Released on the 24th of March, the Power Rangers movie was oddly serious in its cinematic portrayal of the long running TV series. With Dacre Montgomery starring as former football player, and leader of the Rangers, Jason Scott, the story revolves around a group of ragtag teenagers that, brought together due to bad circumstance, have to figure themselves and each other out in order to become a team capable of saving their small fishing town from the brink of destruction. Despite some of the mixed reviews it received, the movie deserves a solid 3.5/5.
Although the TV series it was based off has a much more lighthearted and childish nature, the movie takes a much more serious edge, which honestly makes it much more enjoyable to a wider range of viewers. With it’s cool costumes and dino fighting bots, the movie retains enough elements to keep the interest of children while it’s characterization and humor can also draw in a much older demographic. The writing is clever and, while many of the more mature jokes may fly over some kids’ heads, it doesn’t have to dip into dirty humor in order to do it. The serious elements are also seen in the characterization, which is both mature in the way it does it, but also enjoyable for anyone to watch. From the get go, with both humor and the way their written, the audience is made to care about what happens to these kids. Each one of them has dealt with their own struggles, both in school and in their personal lives, and it shows an honest look into how, despite each of them having to find themselves once again, they find their belonging in one another. Throughout the story it is clear these once drawn off kids are beginning to trust and care about each other when, if not brought together by being rangers, may have never been given a chance to know each other. When one of the members of their gang of misfits is hurt, the ripple effect that it has on each of them is clear and the audience can’t help but sympathize.
Another rather unexpected element of the story was the amount of diversity seen. Not only was their a good balance of representation in casting – with the majority of the leading characters being people of color – but race isn’t the only representation offered. The blue Ranger, a black boy named Billy, stated from the very beginning that he was on the autism spectrum, but not once is it played off as a joke and it came as a shock to see an honest portrayal of how someone with autism acts throughout the movie. It wasn’t just a throw away characteristic seen in only one or two scenes, nor did it dip into the stereotype of ‘childish white boy really into trains.’ While Billy does things differently from the rest of his peers and it shows, it never once takes away from his contribution to his team nor does his team accept him any less. Billy is clearly and equal to all the others, allowed to babble and stim like someone with autism would honestly do, and it’s so important for any teen or child affected with autism to have such a good example of how someone affected by it can be a superheros too. But this isn’t the only amount of reputation given. Trini, the yellow ranger, is a young gay girl coming to terms with herself and the fact that it is in a movie angled for children makes it all the more surprising. Not only is it great to see more queer representation, but is also helps show that some girls want to have girlfriends and that’s totally okay.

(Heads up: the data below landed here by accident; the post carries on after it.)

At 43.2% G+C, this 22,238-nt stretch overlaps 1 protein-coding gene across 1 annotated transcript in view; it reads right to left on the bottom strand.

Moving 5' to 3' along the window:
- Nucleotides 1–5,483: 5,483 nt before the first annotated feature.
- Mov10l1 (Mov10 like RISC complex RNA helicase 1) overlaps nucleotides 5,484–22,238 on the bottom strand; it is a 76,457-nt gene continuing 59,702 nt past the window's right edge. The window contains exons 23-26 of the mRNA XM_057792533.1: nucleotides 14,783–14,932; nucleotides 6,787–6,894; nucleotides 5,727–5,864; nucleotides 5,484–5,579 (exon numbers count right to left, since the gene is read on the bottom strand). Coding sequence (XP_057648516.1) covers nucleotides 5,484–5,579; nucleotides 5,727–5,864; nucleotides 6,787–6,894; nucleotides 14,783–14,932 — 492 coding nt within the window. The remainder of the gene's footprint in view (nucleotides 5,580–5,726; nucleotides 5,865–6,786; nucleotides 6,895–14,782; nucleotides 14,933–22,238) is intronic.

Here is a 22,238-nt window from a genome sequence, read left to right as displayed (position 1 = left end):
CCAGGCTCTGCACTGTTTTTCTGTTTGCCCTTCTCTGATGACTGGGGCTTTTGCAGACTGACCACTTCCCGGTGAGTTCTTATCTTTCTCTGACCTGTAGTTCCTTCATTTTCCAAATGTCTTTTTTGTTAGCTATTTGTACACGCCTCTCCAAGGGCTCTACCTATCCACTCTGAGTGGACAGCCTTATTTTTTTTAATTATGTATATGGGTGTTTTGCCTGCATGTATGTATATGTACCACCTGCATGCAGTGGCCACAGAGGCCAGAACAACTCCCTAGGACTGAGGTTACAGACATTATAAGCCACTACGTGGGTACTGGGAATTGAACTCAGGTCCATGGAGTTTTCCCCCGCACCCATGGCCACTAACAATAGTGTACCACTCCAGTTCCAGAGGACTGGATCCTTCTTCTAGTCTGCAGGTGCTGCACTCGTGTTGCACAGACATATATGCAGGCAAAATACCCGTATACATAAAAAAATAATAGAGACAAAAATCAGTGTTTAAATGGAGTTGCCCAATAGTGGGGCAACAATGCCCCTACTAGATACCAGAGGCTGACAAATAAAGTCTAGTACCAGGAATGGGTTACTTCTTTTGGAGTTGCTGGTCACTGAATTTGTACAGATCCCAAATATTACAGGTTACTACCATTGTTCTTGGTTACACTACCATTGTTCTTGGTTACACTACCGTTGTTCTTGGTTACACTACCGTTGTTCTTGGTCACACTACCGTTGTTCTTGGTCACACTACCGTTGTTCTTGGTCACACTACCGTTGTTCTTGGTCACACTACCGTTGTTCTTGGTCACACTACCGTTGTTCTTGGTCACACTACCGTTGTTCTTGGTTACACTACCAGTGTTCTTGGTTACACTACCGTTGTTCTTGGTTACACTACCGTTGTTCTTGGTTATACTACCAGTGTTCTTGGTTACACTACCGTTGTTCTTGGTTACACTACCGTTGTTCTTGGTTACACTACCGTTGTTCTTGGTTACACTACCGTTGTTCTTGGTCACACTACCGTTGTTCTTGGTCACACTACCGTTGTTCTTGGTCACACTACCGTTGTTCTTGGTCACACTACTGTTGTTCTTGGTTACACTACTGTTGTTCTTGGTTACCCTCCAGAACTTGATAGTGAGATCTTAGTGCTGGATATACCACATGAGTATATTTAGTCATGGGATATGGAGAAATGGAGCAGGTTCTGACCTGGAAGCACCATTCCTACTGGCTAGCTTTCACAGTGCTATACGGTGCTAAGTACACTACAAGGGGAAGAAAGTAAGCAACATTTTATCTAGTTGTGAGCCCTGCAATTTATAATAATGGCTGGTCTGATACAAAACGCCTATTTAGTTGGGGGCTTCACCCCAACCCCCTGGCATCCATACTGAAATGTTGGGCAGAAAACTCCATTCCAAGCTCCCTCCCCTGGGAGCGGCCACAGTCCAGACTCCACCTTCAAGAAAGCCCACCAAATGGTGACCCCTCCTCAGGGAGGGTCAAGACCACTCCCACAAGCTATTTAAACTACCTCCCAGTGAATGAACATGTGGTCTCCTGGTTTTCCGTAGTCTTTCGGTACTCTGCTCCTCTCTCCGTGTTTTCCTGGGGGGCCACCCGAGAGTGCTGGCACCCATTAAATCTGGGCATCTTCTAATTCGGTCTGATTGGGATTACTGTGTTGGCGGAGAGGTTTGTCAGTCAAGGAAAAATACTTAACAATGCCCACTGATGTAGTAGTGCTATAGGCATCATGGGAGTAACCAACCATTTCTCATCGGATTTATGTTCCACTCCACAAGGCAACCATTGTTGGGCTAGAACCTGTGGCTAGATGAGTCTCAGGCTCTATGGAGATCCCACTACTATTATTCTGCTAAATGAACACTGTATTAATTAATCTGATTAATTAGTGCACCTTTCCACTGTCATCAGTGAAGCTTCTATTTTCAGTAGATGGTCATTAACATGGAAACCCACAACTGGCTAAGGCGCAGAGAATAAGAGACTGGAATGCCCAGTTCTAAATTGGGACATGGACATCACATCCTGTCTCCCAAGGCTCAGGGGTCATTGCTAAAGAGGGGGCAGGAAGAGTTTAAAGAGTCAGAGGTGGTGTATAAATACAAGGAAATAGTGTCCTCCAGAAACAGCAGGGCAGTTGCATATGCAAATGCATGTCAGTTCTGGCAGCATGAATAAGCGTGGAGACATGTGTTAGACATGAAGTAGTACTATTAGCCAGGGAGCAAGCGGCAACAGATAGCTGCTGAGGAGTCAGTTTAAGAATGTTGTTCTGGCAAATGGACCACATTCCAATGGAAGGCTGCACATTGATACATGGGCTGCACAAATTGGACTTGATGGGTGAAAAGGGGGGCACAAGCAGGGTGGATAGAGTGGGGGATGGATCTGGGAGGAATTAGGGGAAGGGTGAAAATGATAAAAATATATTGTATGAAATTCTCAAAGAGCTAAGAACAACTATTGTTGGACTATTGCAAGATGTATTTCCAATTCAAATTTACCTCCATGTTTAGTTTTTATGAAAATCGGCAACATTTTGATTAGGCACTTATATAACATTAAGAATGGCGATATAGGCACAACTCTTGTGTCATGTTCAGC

Despite stemming from a children’s show, the Power Rangers movies is one that can be enjoyed by all ages because of its witty writing and great cast of characters. Although it is leaving theaters soon, it’s definitely a movie worth renting and enjoying with friends and family.